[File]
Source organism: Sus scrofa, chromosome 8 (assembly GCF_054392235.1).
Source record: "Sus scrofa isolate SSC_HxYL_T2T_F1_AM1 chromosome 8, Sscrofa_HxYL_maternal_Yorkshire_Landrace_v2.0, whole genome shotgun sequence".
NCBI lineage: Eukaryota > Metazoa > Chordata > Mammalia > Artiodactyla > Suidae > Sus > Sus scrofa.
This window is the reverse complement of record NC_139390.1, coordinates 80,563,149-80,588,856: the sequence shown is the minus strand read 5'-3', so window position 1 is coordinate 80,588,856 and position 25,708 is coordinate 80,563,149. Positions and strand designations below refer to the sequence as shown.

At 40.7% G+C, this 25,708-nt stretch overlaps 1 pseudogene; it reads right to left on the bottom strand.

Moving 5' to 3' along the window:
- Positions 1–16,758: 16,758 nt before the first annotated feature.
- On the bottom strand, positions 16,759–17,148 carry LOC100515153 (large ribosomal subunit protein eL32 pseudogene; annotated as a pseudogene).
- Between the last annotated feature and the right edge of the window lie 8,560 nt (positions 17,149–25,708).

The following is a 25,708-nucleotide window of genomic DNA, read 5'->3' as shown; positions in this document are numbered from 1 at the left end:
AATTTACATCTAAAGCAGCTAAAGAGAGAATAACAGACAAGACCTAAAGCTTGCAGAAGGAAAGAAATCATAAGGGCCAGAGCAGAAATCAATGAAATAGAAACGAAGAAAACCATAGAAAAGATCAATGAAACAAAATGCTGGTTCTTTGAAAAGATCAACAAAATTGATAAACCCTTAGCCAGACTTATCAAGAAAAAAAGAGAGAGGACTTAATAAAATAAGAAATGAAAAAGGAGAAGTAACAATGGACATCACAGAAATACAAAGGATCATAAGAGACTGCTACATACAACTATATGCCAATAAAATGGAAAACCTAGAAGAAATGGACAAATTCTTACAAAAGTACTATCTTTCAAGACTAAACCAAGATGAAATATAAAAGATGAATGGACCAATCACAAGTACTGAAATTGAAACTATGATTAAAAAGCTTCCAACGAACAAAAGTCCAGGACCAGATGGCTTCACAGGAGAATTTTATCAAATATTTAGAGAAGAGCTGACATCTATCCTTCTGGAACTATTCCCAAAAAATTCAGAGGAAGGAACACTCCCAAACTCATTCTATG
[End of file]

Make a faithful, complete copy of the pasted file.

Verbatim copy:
Source organism: Sus scrofa, chromosome 8 (assembly GCF_054392235.1).
Source record: "Sus scrofa isolate SSC_HxYL_T2T_F1_AM1 chromosome 8, Sscrofa_HxYL_maternal_Yorkshire_Landrace_v2.0, whole genome shotgun sequence".
NCBI lineage: Eukaryota > Metazoa > Chordata > Mammalia > Artiodactyla > Suidae > Sus > Sus scrofa.
This window is the reverse complement of record NC_139390.1, coordinates 80,563,149-80,588,856: the sequence shown is the minus strand read 5'-3', so window position 1 is coordinate 80,588,856 and position 25,708 is coordinate 80,563,149. Positions and strand designations below refer to the sequence as shown.

At 40.7% G+C, this 25,708-nt stretch overlaps 1 pseudogene; it reads right to left on the bottom strand.

Moving 5' to 3' along the window:
- Positions 1–16,758: 16,758 nt before the first annotated feature.
- On the bottom strand, positions 16,759–17,148 carry LOC100515153 (large ribosomal subunit protein eL32 pseudogene; annotated as a pseudogene).
- Between the last annotated feature and the right edge of the window lie 8,560 nt (positions 17,149–25,708).

The following is a 25,708-nucleotide window of genomic DNA, read 5'->3' as shown; positions in this document are numbered from 1 at the left end:
AATTTACATCTAAAGCAGCTAAAGAGAGAATAACAGACAAGACCTAAAGCTTGCAGAAGGAAAGAAATCATAAGGGCCAGAGCAGAAATCAATGAAATAGAAACGAAGAAAACCATAGAAAAGATCAATGAAACAAAATGCTGGTTCTTTGAAAAGATCAACAAAATTGATAAACCCTTAGCCAGACTTATCAAGAAAAAAAGAGAGAGGACTTAATAAAATAAGAAATGAAAAAGGAGAAGTAACAATGGACATCACAGAAATACAAAGGATCATAAGAGACTGCTACATACAACTATATGCCAATAAAATGGAAAACCTAGAAGAAATGGACAAATTCTTACAAAAGTACTATCTTTCAAGACTAAACCAAGATGAAATATAAAAGATGAATGGACCAATCACAAGTACTGAAATTGAAACTATGATTAAAAAGCTTCCAACGAACAAAAGTCCAGGACCAGATGGCTTCACAGGAGAATTTTATCAAATATTTAGAGAAGAGCTGACATCTATCCTTCTGGAACTATTCCCAAAAAATTCAGAGGAAGGAACACTCCCAAACTCATTCTATG